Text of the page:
Indeed, Sanders’ slide and Warren’s rise in the South Carolina poll are symmetrical: He dropped 9 points in that state, while Warren picked up 9 percentage points. But the dynamic is more complicated than that, especially in the early states.
The fight for the progressive wing between Sanders and Warren may come to a head in New Hampshire, where expectations are high for the two liberals from neighboring states. Currently, Sanders remains solidly in second place in the state that hosts the nation’s first primary, buoyed by local grass-roots groups still intact from four years ago.
But there’s another key difference between Sanders and other second-place finishers for the nomination.
Since 2016, Sanders, unlike others in history, has spent more time fighting the Democratic Party than making friends — contesting, especially, those who opposed him last time. (Sanders, of course, has never technically been a member of the Democratic Party, “respectfully” turning down the party’s nomination when he sought reelection in Vermont in 2018.)
Where Romney sought to make inroads with the Republican establishment after losing to McCain in 2008, Sanders’ first post-presidential election moves were to challenge the Democratic Party to make structural changes. For example, Sanders called for the party to move from caucuses to primaries and to diminish the role that superdelegates play in the primary. And when he was asked in April whether he would reach out to Clinton and seek advice on how to win over her supporters he said, “I think not.”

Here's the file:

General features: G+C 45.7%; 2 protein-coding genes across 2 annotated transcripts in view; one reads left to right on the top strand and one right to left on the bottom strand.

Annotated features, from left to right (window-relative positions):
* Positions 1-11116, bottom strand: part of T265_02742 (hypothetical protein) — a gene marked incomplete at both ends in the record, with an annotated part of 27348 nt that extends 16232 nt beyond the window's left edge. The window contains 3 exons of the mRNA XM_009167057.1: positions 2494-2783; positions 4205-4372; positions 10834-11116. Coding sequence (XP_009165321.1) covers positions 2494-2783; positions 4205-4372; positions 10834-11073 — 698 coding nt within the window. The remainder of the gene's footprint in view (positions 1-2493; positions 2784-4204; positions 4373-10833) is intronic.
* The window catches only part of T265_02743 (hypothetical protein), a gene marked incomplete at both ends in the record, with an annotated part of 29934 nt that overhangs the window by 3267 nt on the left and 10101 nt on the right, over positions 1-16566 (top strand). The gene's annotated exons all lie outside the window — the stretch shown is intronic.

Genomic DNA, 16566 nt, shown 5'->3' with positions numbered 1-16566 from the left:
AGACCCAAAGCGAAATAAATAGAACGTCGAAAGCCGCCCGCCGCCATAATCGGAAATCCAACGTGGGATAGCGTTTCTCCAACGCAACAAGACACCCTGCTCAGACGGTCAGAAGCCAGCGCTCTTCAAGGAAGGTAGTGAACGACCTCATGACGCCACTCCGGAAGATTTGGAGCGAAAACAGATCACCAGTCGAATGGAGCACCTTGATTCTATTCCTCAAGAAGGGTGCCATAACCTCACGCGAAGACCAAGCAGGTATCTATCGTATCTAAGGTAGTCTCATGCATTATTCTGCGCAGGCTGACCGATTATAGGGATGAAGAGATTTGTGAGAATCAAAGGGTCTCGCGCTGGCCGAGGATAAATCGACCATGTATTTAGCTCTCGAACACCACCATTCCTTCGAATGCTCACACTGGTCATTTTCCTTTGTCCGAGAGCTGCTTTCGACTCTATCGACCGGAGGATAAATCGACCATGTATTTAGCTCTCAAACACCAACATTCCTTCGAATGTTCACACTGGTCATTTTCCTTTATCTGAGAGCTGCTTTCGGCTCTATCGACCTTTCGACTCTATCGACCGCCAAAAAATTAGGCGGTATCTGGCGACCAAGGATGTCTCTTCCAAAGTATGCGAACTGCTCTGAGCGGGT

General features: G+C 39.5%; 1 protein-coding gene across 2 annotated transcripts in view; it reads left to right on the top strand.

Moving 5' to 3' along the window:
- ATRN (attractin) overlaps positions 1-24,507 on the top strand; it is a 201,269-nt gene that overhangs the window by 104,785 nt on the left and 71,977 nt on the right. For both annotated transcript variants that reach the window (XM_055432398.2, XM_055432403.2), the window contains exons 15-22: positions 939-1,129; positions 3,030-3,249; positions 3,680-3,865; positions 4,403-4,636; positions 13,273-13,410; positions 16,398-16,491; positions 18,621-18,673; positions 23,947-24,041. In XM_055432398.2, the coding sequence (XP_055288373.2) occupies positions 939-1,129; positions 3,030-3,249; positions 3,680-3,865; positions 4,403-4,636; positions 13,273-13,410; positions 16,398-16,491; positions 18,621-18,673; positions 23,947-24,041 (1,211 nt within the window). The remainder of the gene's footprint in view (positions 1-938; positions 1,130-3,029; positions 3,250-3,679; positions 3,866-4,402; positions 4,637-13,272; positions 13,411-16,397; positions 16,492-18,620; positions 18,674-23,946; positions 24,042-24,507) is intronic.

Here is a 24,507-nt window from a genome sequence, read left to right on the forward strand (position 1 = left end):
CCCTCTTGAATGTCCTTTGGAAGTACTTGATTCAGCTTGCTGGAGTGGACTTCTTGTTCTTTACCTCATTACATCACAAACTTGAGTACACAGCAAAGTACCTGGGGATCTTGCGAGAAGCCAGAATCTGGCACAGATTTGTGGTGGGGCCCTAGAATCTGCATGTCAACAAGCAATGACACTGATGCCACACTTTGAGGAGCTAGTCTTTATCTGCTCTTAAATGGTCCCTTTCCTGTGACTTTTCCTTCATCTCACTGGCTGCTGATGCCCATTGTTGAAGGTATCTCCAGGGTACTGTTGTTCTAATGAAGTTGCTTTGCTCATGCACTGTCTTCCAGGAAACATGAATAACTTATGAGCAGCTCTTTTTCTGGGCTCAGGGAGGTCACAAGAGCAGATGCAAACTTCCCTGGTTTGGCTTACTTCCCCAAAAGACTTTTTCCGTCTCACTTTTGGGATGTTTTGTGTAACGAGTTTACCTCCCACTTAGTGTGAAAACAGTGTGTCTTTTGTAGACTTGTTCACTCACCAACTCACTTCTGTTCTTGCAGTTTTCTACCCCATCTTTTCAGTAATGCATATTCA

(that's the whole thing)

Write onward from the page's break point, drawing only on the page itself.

“We have differences, you know,” said Sanders on ABC’s “The View.”
In other words, instead of becoming a uniter, Sanders, a self-described Democratic socialist, ran against the party with a larger goal — to move it leftward.
And on that, he has succeeded. Most major candidates have adopted his once radical ideas into their campaign platforms. These include Medicare for All and free public college.
But as these candidates take his ideas, they also present a fresh profile for Democratic primary voters.
Sanders’ speech last week defining what democratic socialism means was both an attempt to reboot his sagging poll numbers and to show he was the original progressive in the race.
“It’s pretty obvious what Sanders was trying to do with the speech,” said Murray, the pollster. “He was trying to win back liberal Democrats who are going to Warren because she is a traditional Democrat like JFK or FDR and telling them his brand of socialism is actually the same thing FDR pushed in the New Deal.”
And on Wednesday, he took the fight to Warren directly, retweeting a Politico story about centrists rallying around her as a Sanders alternative, and adding this comment: “The cat is out of the bag. The corporate wing of the Democratic Party is publicly ‘anybody but Bernie.’ They know our progressive agenda of Medicare for All, breaking up big banks, taking on drug companies and raising wages is the real threat to the billionaire class.”
It’s too early to know if either tactic will work. But as the primary season heads into the first set of debates next week, here’s a reminder that Romney was in such a powerful position in the 2012 GOP primary that he skipped the first debate.
This time, it is Sanders who needs to not only attend but also have a breakout performance to reassert himself in the top tier of candidates.
James Pindell can be reached at firstname.lastname@example.org. Follow him on Twitter @jamespindell .or subscribe to his Ground Game newsletter on politics:http://pages.email.bostonglobe.com/GroundGameSignUp